Truly, one of the best, and most horrifying documentaries I have ever seen; absurdist yes, but also a wry allegory on the vanishing substance of language. It should be re-edited with interspersed films of industrial slaughterhouses.
Maybe out of a forgiveable human self-inflicted memory loss, Ace neglects the additional discussion merited by the object of the (merciful) black censorship rectangles. Apparently this young woman (man? female? differentially chromosome-curious? who knows in this milieu) on break from a horror burlesque had some third point of contention to make, equally as lost in validation-marginalization-gender theory, but it was impossible to sense if there were alliances being formed and broken between the three of them before she leaves, Brecht-style, but with a Streets-of-San Francisco pizzazz.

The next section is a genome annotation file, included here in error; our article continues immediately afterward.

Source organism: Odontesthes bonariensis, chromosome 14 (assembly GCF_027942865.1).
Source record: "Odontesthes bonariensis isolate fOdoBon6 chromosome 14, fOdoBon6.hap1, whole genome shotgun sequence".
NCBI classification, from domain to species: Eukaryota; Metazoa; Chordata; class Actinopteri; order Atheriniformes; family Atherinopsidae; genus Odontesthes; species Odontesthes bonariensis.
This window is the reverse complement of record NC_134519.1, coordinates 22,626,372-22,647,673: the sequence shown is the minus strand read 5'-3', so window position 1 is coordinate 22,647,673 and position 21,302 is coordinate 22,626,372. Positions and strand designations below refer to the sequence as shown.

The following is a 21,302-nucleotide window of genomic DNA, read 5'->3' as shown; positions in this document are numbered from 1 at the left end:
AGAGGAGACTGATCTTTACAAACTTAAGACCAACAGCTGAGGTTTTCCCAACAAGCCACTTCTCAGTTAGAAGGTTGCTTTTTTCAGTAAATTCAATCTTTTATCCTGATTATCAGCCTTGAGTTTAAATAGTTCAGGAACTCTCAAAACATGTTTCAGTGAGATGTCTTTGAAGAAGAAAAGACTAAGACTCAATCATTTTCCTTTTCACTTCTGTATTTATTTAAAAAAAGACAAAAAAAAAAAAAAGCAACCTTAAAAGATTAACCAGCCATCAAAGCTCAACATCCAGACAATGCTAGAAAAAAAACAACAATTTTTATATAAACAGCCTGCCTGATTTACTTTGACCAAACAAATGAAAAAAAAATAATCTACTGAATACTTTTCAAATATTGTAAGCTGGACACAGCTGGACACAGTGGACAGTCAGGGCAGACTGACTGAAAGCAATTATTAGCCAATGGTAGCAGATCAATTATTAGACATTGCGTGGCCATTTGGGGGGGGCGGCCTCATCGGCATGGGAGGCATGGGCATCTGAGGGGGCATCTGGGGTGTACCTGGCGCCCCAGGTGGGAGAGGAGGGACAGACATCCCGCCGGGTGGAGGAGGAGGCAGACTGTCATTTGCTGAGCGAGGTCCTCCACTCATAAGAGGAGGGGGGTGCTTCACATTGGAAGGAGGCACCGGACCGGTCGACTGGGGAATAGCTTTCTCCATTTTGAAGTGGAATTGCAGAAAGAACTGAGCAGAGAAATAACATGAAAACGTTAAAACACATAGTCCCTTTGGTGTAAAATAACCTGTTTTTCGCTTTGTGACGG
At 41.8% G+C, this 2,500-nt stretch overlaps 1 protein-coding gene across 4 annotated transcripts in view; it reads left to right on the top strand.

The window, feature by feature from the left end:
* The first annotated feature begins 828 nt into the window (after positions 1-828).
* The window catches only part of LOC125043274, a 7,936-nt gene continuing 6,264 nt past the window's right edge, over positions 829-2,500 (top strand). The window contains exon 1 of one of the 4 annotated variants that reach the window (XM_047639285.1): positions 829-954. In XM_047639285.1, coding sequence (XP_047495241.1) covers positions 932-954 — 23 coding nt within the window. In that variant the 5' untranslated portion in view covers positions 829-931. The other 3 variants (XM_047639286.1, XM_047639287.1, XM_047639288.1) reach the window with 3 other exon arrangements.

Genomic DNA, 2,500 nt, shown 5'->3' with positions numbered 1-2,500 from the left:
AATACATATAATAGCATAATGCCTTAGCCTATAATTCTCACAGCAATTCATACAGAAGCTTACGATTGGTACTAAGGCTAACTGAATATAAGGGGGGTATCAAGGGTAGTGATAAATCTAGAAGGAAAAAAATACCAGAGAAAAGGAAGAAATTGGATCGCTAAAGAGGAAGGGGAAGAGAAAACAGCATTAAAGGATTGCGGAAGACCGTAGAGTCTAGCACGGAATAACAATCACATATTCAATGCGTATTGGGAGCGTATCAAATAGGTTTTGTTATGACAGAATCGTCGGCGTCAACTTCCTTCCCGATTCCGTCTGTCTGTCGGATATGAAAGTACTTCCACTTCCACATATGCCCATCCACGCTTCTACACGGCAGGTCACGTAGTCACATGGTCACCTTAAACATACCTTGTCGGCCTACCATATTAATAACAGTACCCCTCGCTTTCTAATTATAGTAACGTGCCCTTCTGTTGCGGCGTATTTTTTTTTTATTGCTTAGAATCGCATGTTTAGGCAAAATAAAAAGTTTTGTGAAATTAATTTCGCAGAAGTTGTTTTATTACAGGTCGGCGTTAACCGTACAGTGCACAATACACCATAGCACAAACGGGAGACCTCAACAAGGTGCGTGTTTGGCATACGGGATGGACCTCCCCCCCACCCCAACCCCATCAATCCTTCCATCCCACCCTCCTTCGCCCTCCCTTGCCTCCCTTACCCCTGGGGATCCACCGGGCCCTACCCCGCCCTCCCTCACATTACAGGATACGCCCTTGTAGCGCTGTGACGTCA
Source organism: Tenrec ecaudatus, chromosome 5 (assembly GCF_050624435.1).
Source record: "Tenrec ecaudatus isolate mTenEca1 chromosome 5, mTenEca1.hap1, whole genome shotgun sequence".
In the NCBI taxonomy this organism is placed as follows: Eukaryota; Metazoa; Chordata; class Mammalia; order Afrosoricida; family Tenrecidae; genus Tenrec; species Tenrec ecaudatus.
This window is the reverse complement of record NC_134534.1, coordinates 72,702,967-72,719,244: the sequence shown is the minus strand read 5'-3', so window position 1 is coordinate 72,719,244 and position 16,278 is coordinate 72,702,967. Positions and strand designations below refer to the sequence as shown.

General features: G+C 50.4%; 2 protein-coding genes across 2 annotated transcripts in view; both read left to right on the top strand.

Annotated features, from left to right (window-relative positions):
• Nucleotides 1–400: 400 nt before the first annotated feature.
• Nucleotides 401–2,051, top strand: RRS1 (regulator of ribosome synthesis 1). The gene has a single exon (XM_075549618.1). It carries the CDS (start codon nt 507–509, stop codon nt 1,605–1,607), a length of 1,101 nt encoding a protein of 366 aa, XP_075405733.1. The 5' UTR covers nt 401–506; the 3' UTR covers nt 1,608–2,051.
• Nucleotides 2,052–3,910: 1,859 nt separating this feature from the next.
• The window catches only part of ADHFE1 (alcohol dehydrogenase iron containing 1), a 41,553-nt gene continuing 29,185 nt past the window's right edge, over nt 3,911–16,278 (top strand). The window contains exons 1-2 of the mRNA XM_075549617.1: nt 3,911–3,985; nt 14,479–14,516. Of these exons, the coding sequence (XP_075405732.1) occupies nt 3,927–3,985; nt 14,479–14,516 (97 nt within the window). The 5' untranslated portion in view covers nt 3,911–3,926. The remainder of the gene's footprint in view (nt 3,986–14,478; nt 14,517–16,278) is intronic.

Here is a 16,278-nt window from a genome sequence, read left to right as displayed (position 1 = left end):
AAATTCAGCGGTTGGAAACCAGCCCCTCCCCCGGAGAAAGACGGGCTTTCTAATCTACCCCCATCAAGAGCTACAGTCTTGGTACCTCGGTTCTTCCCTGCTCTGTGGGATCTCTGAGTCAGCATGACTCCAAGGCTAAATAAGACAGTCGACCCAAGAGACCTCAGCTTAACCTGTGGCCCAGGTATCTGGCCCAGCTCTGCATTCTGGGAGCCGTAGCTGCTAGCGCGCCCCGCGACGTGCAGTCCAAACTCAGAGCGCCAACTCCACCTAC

After a while the black rectangles become lazier, showing more and more of the cursed-by-nature burlesque girl, but neither you nor she nor the rectangles care any longer, just a shared shame between the viewer and the viewscreen object and the rectangles. The rectangles become the real protagonist in this Gramscian Theater of the Macabre.
In the end, exhausted from arguing, they look at each other with the slow realization that they have achieved their own shared hell. They all speak words, words so utterly stripped of meaning that they are only the braying of dogs.